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SPECIAL REPORT: DREAM MACHINES

Reinventing the Wheel

Daryl Gisser: Improving a Classic

October 29, 1998|JOHN O'DELL

Like Callaway and hordes of other car builders and tuners, the Gisser brothers selected the Chevrolet Corvette as the base for their dream. But designer Daryl Gisser, 35, didn't want to merely improve the 'Vette, so he threw out most of what Chevy had done and rearranged the rest.

The Gisser, which is not yet in production, keeps the Corvette cockpit but cradles it in a new tubular alloy-steel frame that Gisser says makes for a stronger, stiffer car. The Gisser frame also places the two-seater's 467-horsepower GM engine behind the driver. A Porsche racing transaxle transfers the ponies to the pavement. The projected result of all this power: 0 to 60 in four seconds and a top speed of 200 mph.

The genesis of the Gisser follows a familiar path, says Nolan Gisser, 38, who handles sales and publicity chores for Gisser Automotive Concepts in upstate New York.

All six of the Gisser brothers, he says, grew up in a family environment that encouraged creativity, and though not all were car nuts from the start, they enjoyed going to auto shows and followed design trends.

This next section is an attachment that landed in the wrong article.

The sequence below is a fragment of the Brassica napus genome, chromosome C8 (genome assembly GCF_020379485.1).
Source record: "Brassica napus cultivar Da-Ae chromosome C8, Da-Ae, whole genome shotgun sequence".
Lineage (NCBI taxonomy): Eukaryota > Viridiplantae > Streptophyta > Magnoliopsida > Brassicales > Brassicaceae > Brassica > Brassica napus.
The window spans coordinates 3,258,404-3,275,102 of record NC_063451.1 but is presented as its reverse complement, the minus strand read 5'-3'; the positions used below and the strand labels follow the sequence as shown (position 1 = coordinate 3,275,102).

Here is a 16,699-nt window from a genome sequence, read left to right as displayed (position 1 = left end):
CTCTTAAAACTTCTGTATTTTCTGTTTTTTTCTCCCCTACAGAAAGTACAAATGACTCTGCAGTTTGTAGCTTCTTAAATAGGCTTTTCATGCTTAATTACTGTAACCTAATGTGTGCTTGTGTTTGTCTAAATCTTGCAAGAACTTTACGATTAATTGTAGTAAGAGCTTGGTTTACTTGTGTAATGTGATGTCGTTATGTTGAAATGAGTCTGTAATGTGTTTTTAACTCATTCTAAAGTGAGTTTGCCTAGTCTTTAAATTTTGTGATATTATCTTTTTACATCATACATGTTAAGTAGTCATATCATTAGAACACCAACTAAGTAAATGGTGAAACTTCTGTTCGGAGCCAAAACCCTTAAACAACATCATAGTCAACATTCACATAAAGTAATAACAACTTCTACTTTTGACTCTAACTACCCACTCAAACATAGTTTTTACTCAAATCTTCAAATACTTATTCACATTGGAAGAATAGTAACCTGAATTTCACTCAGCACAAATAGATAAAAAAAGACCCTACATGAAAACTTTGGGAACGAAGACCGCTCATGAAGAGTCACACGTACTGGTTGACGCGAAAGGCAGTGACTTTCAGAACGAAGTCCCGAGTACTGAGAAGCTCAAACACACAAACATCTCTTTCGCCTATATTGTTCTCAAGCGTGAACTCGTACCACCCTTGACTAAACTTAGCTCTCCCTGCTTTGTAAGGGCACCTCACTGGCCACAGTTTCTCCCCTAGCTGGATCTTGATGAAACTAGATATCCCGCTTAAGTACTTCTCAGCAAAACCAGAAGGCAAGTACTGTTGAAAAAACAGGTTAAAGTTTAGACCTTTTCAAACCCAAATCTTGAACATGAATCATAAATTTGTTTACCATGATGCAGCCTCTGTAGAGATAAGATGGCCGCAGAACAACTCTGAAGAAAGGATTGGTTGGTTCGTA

"We got tired of seeing all the neat concept cars at the shows that looked great but never made it into production," Daryl says. "So I thought we could take it the next step and make a real car for people who are seeking something special, like the concepts always promise."

Gisser Automotive Concepts started developing the MEC4 ("ME" for "mid-engine" and "C4" for the 1984-96 'Vette C-4 platform the car uses) about five years and $1 million ago, Nolan says, the project having moved gradually from the Gissers' garage into a succession of larger shops. A deal with redevelopment authorities in White Lake, N.Y., now has the company in a 15,000-square-foot industrial building near the county airport, where the first production MEC4 "is about 85% completed."

Pricing is in the $118,000 to $120,000 range for a car equipped with the high-power Lingenfelter engine, and Gisser says it will build cars with other, less powerful Corvette engines if customers want. The company will also convert a customer's existing C-4 platform Corvette into a Gisser for under $90,000.

And because car dreamers never sleep, the Gissers are already at work designing the MEC5, which will use components of the current Corvette platform introduced in 1997.

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